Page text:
The gaming industry in 2016 had its own version of Monopoly going, with buyouts, sell-offs, mergers, and acquisitions being the name of the game.
Gambling’s power players shook up business interests and realigned companies for the future. Billions of dollars were exchanged, thousands of jobs migrated, and countless player accounts altered, but it all largely took place behind the scenes of the casino industry’s glitz and glamour.
And as is the case with any game on the casino floor, there were both winners and losers.
The internet gaming market continued to grow this year, both domestically and abroad. Additional states considered joining Nevada, New Jersey, and Delaware in offering online gambling, and overseas, internet wagering remained consistently popular.
iGaming companies seeking to better their positions for long-term growth sought alliances or divestitures, as best suited their visions. For many, that meant uniting forces with former competitors. As a result, gaming buyouts in 2016 were plentiful.
After lengthy negotiations, GVC Holdings acquired bwin.party for $1.6 billion in February, after outbidding rival 888 Holdings. The deal almost immediately paid dividends for GVC, as bwin revenues jumped five percent in their first quarter under its new parent.
Being acquired made sense for bwin.party, but for Caesars, its unloading of its most profitable subsidiary was out of financial desperation.
In June, Caesars Interactive Entertainment (CIE) sold its Playtika brand to a consortium of Chinese investors for a $4.4 billion all-cash deal. Playtika went from a small startup in 2011 with just 10 employees, to one of the leading social gaming companies in the world under CIE’s leadership.
Caesars does, however, retain ownership of its World Series of Poker (WSOP) brand.
Bookmakers also united.Though the deal was reached in 2015, Paddy Power and Betfair officially joined together in February of this year in a merger valued at $7.6 billion. 888 and Rank Group targeted William Hill, but company Chairman Gareth Davis didn’t budge. In fact, the $4.7 billion offer downright insulted the business leader.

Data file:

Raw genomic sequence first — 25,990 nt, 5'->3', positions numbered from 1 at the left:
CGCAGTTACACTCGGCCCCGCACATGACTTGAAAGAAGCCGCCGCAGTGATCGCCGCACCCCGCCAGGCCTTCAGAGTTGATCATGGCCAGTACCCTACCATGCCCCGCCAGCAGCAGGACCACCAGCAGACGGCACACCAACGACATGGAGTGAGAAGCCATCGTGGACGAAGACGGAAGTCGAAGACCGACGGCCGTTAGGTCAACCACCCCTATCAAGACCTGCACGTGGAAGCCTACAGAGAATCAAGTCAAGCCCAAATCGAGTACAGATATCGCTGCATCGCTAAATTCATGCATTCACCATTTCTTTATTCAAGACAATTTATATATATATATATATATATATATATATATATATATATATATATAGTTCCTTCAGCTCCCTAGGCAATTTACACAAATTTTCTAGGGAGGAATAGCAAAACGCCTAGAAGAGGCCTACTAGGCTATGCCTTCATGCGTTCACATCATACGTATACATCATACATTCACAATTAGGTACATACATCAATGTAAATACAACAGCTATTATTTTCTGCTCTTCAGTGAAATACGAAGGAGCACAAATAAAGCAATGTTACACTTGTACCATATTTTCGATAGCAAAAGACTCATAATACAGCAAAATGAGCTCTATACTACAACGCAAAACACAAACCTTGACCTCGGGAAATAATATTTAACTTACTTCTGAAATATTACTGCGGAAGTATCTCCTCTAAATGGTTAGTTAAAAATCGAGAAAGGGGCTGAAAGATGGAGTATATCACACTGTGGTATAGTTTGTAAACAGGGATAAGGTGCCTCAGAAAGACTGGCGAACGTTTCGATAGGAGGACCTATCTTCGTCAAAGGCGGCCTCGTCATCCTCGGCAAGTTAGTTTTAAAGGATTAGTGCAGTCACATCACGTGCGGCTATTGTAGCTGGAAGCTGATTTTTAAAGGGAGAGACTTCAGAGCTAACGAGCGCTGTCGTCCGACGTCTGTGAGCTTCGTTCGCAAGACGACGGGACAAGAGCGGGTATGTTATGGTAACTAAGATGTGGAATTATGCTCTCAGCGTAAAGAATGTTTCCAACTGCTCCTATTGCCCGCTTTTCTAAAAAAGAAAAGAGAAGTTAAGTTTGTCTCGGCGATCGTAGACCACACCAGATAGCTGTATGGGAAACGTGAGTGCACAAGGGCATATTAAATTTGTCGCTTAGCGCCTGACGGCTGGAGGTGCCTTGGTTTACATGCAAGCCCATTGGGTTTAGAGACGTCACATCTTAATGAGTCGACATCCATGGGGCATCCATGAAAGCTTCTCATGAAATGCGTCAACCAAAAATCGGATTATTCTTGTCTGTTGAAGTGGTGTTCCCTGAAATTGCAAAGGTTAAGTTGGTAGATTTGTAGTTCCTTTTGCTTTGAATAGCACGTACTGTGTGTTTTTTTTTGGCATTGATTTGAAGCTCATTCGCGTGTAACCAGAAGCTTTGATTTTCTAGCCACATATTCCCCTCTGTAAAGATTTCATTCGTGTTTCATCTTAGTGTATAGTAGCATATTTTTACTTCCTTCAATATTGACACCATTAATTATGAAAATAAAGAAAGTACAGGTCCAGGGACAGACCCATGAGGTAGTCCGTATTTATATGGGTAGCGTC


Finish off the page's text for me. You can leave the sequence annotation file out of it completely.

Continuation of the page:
“This proposal is highly opportunistic, complex and poses significant risk for our shareholders,” Davis said back in August.
Atlantic City Meltdown
The summer was steamy this year on the East Coast, and one Atlantic City resort deal melted financially.
Carl Icahn, the billionaire who purchased the fiscally troubled Trump Taj Mahal in February by acquiring Trump Entertainment Resorts, closed the casino resort on October 10. The shutdown came after a months-long battle with the Unite Here Local 54 casino workers union, which demanded higher wagers and the restoration of health and pension benefits.
Icahn claimed he lost $100 million on the Taj buyout.
Just up the boardwalk, another wealthy investor encountered other struggles working in Atlantic City. Glenn Straub, the Florida-based developer who purchased the bankrupt $2.4 billion Revel for $82 million in 2015, grew frustrated working with local leaders.
It took Straub months to obtain the proper traffic and occupancy permits, but the resort reopened as a hotel this fall. Renamed “TEN,” the former Revel now features a ropes and bicycle endurance course, and casino gaming could return in 2017.
Finally, the biggest winner of them all might be MGM Resorts. The company led by CEO Jim Murren went on a spending spree, snapping up the National Harbor resort in Washington, DC.
In Atlantic City, MGM bought out Boyd Gaming’s 50 percent stake in the profitable Borgata to gain total control of the city’s most successful casino.
“While the market continues to experience challenges, Borgata has outperformed and differentiated itself as the undisputed leader in the city,” Murren said in August.